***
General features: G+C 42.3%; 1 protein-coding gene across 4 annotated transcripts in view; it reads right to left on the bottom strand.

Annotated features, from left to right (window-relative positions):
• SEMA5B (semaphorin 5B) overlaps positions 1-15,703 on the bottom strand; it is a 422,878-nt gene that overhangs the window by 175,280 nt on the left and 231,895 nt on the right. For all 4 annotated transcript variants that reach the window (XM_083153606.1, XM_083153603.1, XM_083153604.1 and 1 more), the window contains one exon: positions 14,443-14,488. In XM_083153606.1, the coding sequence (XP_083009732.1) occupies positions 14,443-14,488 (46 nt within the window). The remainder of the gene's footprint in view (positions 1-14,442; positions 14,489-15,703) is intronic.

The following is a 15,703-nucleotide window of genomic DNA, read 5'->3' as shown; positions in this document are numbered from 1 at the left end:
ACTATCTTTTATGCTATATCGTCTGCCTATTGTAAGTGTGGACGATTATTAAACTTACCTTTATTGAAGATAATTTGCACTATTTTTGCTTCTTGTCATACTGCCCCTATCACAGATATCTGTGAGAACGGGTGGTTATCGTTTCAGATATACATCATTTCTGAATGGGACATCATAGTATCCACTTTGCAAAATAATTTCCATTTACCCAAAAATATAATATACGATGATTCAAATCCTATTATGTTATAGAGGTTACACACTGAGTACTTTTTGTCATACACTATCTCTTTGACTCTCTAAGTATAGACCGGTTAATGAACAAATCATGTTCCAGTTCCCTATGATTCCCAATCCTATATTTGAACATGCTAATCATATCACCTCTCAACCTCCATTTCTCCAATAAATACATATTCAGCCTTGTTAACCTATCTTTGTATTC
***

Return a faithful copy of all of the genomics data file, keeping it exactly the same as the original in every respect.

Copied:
General features: G+C 42.3%; 1 protein-coding gene across 4 annotated transcripts in view; it reads right to left on the bottom strand.

Annotated features, from left to right (window-relative positions):
• SEMA5B (semaphorin 5B) overlaps positions 1-15,703 on the bottom strand; it is a 422,878-nt gene that overhangs the window by 175,280 nt on the left and 231,895 nt on the right. For all 4 annotated transcript variants that reach the window (XM_083153606.1, XM_083153603.1, XM_083153604.1 and 1 more), the window contains one exon: positions 14,443-14,488. In XM_083153606.1, the coding sequence (XP_083009732.1) occupies positions 14,443-14,488 (46 nt within the window). The remainder of the gene's footprint in view (positions 1-14,442; positions 14,489-15,703) is intronic.

The following is a 15,703-nucleotide window of genomic DNA, read 5'->3' as shown; positions in this document are numbered from 1 at the left end:
ACTATCTTTTATGCTATATCGTCTGCCTATTGTAAGTGTGGACGATTATTAAACTTACCTTTATTGAAGATAATTTGCACTATTTTTGCTTCTTGTCATACTGCCCCTATCACAGATATCTGTGAGAACGGGTGGTTATCGTTTCAGATATACATCATTTCTGAATGGGACATCATAGTATCCACTTTGCAAAATAATTTCCATTTACCCAAAAATATAATATACGATGATTCAAATCCTATTATGTTATAGAGGTTACACACTGAGTACTTTTTGTCATACACTATCTCTTTGACTCTCTAAGTATAGACCGGTTAATGAACAAATCATGTTCCAGTTCCCTATGATTCCCAATCCTATATTTGAACATGCTAATCATATCACCTCTCAACCTCCATTTCTCCAATAAATACATATTCAGCCTTGTTAACCTATCTTTGTATTC